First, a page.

Iowa Crops and Weather for July 18-24
Iowa Secretary of Agriculture Mike Naig commented today on the Iowa Crop Progress and Condition Report released by the USDA National Agricultural Statistics Service. The report is released weekly April through November.
“After another warm week statewide, corn pollination is nearly complete for portions of Iowa as soybeans continue to bloom and set pods,” said Secretary Naig. “Much of Iowa received at least some rain, though not enough to ease drought conditions. Forecasts show near-seasonal temperatures and isolated chances of rain through the end of July.”
The weekly report is also available on the USDA’s website at nass.usda.gov.
Limited rain over much of Iowa resulted in 6.1 days suitable for fieldwork during the week ending July 24, 2022, according to the USDA National Agricultural Statistics Service. Fieldwork included cutting hay as well as insecticide and fungicide applications.
Topsoil moisture condition rated 12 percent very short, 26 percent short, 61 percent adequate and 1 percent surplus. Subsoil moisture condition rated 11 percent very short, 25 percent short, 63 percent adequate and 1 percent surplus.
Corn silking or beyond was 66 percent, 4 days behind last year and 3 days behind the 5-year average. Eight percent of the corn crop has reached the dough stage, 5 days behind last year and 2 days behind average. Corn condition rating was 80 percent good to excellent. Seventy-two percent of soybeans were blooming, 1 week behind last year and 2 days behind average. Thirty-two percent of the soybean crop was setting pods, 5 days behind last year and 1 day behind the 5-year average. Iowa’s soybean condition rating was 75 percent good to excellent. Eighty-two percent of oats were turning color or beyond, 1 week behind last year. Oats harvested for grain reached 38 percent, 2 days behind last year. Iowa’s oat condition was 78 percent good to excellent.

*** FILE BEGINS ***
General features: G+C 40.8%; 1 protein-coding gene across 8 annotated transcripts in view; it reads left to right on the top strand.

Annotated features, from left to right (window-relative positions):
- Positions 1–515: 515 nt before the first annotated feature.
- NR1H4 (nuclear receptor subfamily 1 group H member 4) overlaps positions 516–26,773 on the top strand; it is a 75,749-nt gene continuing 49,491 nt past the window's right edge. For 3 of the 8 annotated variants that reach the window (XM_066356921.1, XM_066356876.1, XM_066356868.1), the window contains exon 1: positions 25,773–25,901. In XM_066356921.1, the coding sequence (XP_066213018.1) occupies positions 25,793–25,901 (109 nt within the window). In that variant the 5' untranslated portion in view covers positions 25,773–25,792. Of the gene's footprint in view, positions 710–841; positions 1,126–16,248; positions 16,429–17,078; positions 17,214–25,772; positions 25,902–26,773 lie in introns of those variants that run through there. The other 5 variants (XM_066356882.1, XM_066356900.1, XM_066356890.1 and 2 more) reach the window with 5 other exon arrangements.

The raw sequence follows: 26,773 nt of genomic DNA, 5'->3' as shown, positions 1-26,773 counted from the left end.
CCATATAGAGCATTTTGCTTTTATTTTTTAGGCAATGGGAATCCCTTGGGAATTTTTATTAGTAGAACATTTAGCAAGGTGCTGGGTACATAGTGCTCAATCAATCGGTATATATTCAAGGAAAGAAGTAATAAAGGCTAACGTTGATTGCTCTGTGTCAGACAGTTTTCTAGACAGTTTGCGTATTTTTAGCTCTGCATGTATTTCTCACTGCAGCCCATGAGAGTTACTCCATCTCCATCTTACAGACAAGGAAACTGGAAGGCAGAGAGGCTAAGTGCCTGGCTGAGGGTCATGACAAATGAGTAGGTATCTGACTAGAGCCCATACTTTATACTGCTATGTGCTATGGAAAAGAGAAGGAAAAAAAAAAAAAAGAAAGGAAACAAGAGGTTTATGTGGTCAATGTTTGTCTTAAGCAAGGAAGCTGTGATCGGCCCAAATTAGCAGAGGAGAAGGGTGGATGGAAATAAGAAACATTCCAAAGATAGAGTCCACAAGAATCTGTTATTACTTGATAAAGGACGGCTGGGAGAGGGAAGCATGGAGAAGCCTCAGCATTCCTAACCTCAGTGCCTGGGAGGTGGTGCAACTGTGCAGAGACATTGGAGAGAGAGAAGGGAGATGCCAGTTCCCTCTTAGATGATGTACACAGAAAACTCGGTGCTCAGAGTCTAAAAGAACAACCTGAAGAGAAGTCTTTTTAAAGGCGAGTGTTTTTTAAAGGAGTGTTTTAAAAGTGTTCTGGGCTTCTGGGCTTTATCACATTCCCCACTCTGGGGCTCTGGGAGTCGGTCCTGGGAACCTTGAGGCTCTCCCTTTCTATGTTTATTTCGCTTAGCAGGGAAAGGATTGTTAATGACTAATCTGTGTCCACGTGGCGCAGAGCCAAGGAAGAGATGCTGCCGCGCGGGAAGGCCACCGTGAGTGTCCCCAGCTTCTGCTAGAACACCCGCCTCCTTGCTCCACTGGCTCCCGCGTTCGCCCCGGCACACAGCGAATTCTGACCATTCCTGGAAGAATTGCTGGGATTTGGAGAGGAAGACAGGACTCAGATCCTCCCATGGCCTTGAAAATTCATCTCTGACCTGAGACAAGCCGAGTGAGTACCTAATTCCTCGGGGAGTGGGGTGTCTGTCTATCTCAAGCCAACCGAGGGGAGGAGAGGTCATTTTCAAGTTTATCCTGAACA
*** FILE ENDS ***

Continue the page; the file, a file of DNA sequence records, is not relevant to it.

Seventy-seven percent of the state’s second cutting of alfalfa hay was complete, with the third cutting under way at 3 percent. All hay condition rated 66 percent good to excellent. Pasture condition rated 50 percent good to excellent. Some producers already had to begin supplementing with hay. Flies and above average heat and humidity were stressing livestock with cattle still struggling with pinkeye.
Provided by Justin Glisan, Ph.D., State Climatologist, Iowa Department of Agriculture and Land Stewardship
Iowa experienced hot and humid conditions for much of the reporting period with positive departures of up to six degrees across the state. The statewide average temperature came in at 77.2 degrees, 2.7 degrees above normal. Rain fell over much of the state, though only the northeastern corner measured above-average totals from stronger thunderstorms. Many counties along the Iowa-Missouri border missed out on rainfall with departures approaching one inch with up to 0.50 inch at the remaining stations.